The word to “uphold” the weak paints a beautiful picture. It comes from a word meaning “to hold before or against.” It is the picture of a person keeping oneself face to face with someone, holding on to them. Instead of rejecting or belittling the weak, the Christian fellowship should be the place where a “buddy system” can be developed for them. When first learning to swim at a summer camp, you are often assigned a “buddy” who is a strong swimmer. Could not our small groups and church fellowship operate on the “buddy system”? Some folks have a hard time staying afloat on the treacherous waters of life. With a “buddy,” they just might make it!
There are many in the church that need a “buddy” who will help them. There are those who have
- Suffered a divorce and they feel like a second class Christian
- Been in jail making them feel no one will ever trust them again.
- Been diagnosed with an illness that causes people to pull away
- Advanced in years and they believe they serve no useful purpose
- Lost their job and they feel like a loser
- Are suddenly alone due to a death and they don’t know how they will cope
In each of these cases the human tendency is to withdraw from these people because we don’t know what to say. Paul wants us to understand that these are times when people need someone to help them . . . they need a buddy.
Be patient with them all. Paul gives us a great general principle for every situation: “Be patient with everyone.” In some respects this may be the most difficult command of them all. We are becoming increasingly impatient as a society. We don’t want to wait for anything. We want to give people solutions. We want to solve problems. We want people to shape up RIGHT NOW! Sometimes, people just need someone to listen.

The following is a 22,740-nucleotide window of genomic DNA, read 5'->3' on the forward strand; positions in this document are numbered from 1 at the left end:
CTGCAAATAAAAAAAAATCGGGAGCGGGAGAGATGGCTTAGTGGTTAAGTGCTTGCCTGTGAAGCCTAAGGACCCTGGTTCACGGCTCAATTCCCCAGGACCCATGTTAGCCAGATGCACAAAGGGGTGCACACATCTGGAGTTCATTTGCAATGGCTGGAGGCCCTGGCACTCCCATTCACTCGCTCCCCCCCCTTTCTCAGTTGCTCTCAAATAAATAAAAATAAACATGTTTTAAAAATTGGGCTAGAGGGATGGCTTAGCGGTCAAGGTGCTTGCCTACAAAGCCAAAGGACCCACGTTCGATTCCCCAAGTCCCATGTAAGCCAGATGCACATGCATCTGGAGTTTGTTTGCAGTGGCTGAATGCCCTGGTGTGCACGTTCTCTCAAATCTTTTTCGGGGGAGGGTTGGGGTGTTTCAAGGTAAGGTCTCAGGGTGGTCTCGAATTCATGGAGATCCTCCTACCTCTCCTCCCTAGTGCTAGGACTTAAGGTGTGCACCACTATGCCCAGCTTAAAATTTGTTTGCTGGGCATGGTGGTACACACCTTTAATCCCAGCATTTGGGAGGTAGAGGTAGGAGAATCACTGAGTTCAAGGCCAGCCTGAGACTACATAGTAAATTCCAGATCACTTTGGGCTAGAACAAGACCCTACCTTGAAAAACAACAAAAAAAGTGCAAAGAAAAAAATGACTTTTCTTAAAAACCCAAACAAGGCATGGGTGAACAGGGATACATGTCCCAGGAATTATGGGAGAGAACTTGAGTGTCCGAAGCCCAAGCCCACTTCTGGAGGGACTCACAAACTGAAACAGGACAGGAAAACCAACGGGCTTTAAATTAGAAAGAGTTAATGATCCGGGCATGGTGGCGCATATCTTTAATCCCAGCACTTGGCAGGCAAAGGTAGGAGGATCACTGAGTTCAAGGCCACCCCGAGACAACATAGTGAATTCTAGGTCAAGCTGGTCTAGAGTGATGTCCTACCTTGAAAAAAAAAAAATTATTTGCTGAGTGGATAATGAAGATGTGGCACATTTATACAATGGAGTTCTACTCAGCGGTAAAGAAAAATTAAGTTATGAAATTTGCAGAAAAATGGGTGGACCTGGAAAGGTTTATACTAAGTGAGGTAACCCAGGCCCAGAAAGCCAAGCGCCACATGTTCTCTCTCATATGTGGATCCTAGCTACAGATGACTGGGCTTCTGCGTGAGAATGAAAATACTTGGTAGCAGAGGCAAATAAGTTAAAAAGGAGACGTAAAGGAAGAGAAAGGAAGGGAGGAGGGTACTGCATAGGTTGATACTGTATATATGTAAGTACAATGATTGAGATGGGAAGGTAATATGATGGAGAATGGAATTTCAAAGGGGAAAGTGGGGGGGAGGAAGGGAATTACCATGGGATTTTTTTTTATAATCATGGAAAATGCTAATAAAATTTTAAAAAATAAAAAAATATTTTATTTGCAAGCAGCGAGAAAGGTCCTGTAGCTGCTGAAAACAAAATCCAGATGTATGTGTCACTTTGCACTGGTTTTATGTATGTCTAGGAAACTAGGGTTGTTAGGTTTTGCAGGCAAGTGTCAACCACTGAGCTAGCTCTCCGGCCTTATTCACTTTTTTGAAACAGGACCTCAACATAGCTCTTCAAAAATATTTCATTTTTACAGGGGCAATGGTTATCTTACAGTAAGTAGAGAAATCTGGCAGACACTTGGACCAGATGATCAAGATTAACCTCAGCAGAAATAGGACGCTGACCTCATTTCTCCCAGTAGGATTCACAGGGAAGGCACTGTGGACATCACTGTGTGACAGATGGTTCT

You see it all the time with people who are grieving. They don’t need answers; they need someone to understand that they are hurting. They have lost something that no words can replace. They need time to heal.
We all need people in our lives
- Who will listen to us rather than try to fix us
- Who will weep with us rather than tell us to “move on”
- Who will keep trying to instruct us rather than getting frustrated because we don’t get it
- Who will pray for us and with us even when we don’t seem to be making progress
- Who will endure our “bad days” rather than getting offended and walking away.
Patience is the key that unlocks the door to the deepest relationships. You can’t have any significant relationship unless you are willing to be patient.
Don’t Use Worldly Tactics One more thing: “Make sure that nobody pays back wrong for wrong, but always try to be kind to each other and to everyone else.” We live in a world that believes the best way to handle someone who is a little antagonistic is to be a little more antagonistic. We have a tendency to try to get our way by intimidation, force, and making demands. We tend to think that anger is an effective tool for motivating people. It’s not.